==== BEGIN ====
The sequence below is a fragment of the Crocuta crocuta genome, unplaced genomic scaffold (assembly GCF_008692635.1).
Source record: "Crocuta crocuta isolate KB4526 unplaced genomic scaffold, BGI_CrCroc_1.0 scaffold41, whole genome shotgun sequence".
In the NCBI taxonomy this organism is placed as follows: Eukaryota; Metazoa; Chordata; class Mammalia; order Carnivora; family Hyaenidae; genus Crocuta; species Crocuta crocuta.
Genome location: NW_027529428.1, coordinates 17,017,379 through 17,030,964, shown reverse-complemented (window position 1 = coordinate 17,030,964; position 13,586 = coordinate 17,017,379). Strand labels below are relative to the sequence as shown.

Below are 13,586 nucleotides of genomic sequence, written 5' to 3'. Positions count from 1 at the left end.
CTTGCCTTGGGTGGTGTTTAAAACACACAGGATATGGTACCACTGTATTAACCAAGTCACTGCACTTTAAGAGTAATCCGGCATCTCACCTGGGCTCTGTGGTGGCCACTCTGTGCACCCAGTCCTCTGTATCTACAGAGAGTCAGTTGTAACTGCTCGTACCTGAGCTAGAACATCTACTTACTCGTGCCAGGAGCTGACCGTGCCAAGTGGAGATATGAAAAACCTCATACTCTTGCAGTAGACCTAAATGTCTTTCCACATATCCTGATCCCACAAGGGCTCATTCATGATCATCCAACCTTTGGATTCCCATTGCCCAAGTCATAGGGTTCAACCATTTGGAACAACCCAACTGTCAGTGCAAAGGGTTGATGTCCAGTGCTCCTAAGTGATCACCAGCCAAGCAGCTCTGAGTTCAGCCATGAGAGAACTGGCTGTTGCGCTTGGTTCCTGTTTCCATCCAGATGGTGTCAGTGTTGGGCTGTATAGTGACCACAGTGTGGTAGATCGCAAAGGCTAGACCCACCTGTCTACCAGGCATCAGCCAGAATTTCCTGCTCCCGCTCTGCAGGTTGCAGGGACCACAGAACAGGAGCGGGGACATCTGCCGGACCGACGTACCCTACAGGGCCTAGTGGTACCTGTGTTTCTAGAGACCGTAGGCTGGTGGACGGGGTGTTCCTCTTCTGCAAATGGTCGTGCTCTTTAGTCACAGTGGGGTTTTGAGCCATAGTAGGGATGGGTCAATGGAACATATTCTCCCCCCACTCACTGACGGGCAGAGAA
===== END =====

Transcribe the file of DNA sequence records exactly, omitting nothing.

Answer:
The sequence below is a fragment of the Crocuta crocuta genome, unplaced genomic scaffold (assembly GCF_008692635.1).
Source record: "Crocuta crocuta isolate KB4526 unplaced genomic scaffold, BGI_CrCroc_1.0 scaffold41, whole genome shotgun sequence".
In the NCBI taxonomy this organism is placed as follows: Eukaryota; Metazoa; Chordata; class Mammalia; order Carnivora; family Hyaenidae; genus Crocuta; species Crocuta crocuta.
Genome location: NW_027529428.1, coordinates 17,017,379 through 17,030,964, shown reverse-complemented (window position 1 = coordinate 17,030,964; position 13,586 = coordinate 17,017,379). Strand labels below are relative to the sequence as shown.

Below are 13,586 nucleotides of genomic sequence, written 5' to 3'. Positions count from 1 at the left end.
CTTGCCTTGGGTGGTGTTTAAAACACACAGGATATGGTACCACTGTATTAACCAAGTCACTGCACTTTAAGAGTAATCCGGCATCTCACCTGGGCTCTGTGGTGGCCACTCTGTGCACCCAGTCCTCTGTATCTACAGAGAGTCAGTTGTAACTGCTCGTACCTGAGCTAGAACATCTACTTACTCGTGCCAGGAGCTGACCGTGCCAAGTGGAGATATGAAAAACCTCATACTCTTGCAGTAGACCTAAATGTCTTTCCACATATCCTGATCCCACAAGGGCTCATTCATGATCATCCAACCTTTGGATTCCCATTGCCCAAGTCATAGGGTTCAACCATTTGGAACAACCCAACTGTCAGTGCAAAGGGTTGATGTCCAGTGCTCCTAAGTGATCACCAGCCAAGCAGCTCTGAGTTCAGCCATGAGAGAACTGGCTGTTGCGCTTGGTTCCTGTTTCCATCCAGATGGTGTCAGTGTTGGGCTGTATAGTGACCACAGTGTGGTAGATCGCAAAGGCTAGACCCACCTGTCTACCAGGCATCAGCCAGAATTTCCTGCTCCCGCTCTGCAGGTTGCAGGGACCACAGAACAGGAGCGGGGACATCTGCCGGACCGACGTACCCTACAGGGCCTAGTGGTACCTGTGTTTCTAGAGACCGTAGGCTGGTGGACGGGGTGTTCCTCTTCTGCAAATGGTCGTGCTCTTTAGTCACAGTGGGGTTTTGAGCCATAGTAGGGATGGGTCAATGGAACATATTCTCCCCCCACTCACTGACGGGCAGAGAA